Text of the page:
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Uncertainty Over Marital Home as Asset During Tough Economic Times

The Great Recession and the housing crisis may have rewritten the rules on whether the marital home should be viewed as an asset – at least temporarily. People going through divorce in Pennsylvania like other places in the country hit by the housing crisis have to decide whether their former marital home is an asset or a liability.

In some cases, one former spouse may decide that the house is an asset, but may not be ready to take on the financial responsibilities of the house on one income. Even when couples decide that the marital home is a liability, former spouses can still disagree on the selling price. The disagreement over the selling price may lead to a missed opportunity to sell the home at a reasonable market price and thereby cause further financial injury.

Pennsylvania Man Torches House Over Marital Home Dispute

Sometimes, divorcing individuals do not want their former spouse to reap any financial benefit during the division of assets phase of divorce. In an extreme case, a Pennsylvania man burned down his and his former wife’s marital home rather than allowing her to receive proceeds from the sale of the house under the divorce agreement. According to the Houston Chronicle, he then made matters worse by filing an insurance claim for $160,000. The fire has already been deemed as arson by a state fire marshal.

Housing Debt, Children and the Marital Home

The process of going through a divorce is a stressful time for the whole family and financial matters compound anxiety. Many couples going through divorce and division of property in Pennsylvania face the question of whether either of the former spouses can continue to afford the marital home. In addition, the marital home is the basis for many concerns regarding children in divorce. The retention of the marital home may represent a source of continuity in an ever-changing familial environment. For children, a new home may represent a new school and the challenge to meet new friends.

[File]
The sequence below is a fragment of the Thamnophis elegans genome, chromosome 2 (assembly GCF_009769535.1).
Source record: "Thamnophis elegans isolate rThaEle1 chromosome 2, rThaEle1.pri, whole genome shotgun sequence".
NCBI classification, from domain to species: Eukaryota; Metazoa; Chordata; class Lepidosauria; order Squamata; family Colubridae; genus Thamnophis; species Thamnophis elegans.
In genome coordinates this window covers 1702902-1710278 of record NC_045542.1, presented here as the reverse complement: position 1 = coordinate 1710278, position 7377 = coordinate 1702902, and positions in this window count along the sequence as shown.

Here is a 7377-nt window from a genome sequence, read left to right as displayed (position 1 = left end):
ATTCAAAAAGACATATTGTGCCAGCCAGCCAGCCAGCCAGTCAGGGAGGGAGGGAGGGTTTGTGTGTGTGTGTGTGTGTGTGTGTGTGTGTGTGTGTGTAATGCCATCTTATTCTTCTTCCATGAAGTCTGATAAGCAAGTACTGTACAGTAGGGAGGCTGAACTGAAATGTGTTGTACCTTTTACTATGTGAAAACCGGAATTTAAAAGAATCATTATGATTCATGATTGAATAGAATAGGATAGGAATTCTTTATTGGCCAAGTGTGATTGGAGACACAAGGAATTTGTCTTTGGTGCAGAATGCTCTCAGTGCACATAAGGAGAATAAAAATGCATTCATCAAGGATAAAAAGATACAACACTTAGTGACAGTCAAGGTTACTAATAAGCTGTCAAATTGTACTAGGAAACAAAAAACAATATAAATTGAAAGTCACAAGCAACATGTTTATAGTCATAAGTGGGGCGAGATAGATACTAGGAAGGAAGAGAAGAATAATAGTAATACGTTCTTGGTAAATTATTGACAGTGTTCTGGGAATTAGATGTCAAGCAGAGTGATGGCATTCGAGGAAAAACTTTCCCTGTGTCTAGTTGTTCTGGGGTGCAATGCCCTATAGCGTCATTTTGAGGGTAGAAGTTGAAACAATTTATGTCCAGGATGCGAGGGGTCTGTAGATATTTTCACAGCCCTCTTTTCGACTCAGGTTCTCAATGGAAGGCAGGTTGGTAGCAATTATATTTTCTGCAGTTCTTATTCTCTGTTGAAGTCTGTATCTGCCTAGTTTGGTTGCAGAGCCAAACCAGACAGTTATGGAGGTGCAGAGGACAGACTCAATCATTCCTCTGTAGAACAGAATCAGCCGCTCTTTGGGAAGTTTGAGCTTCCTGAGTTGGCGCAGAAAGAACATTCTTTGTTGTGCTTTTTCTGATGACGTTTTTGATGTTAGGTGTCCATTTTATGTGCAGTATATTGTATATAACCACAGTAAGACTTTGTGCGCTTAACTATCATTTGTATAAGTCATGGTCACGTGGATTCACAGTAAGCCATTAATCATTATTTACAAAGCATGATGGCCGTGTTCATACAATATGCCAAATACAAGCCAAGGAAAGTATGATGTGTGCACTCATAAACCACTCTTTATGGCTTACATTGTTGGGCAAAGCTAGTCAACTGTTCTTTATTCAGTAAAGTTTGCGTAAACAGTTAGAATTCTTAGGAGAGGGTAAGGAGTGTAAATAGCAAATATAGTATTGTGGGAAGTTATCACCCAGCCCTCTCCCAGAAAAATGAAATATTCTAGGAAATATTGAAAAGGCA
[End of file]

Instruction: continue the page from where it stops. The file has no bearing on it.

Housing debt has complicated the divorce process for couples across the nation. According to Business Insider, the majority of the members of the American Academy of Matrimonial Lawyers have seen an increase in divorce settlement complications caused by housing debt over the last years. More than 50 percent of the members also noted an increase in the number of child custody relocation requests.

While it is important to balance the needs of children during divorce, it is equally if not more important to determine whether the marital home will be a financial bomb to the parent who retains it. To help determine the best choice regarding the marital home in your divorce, contact an experienced Pennsylvania divorce attorney.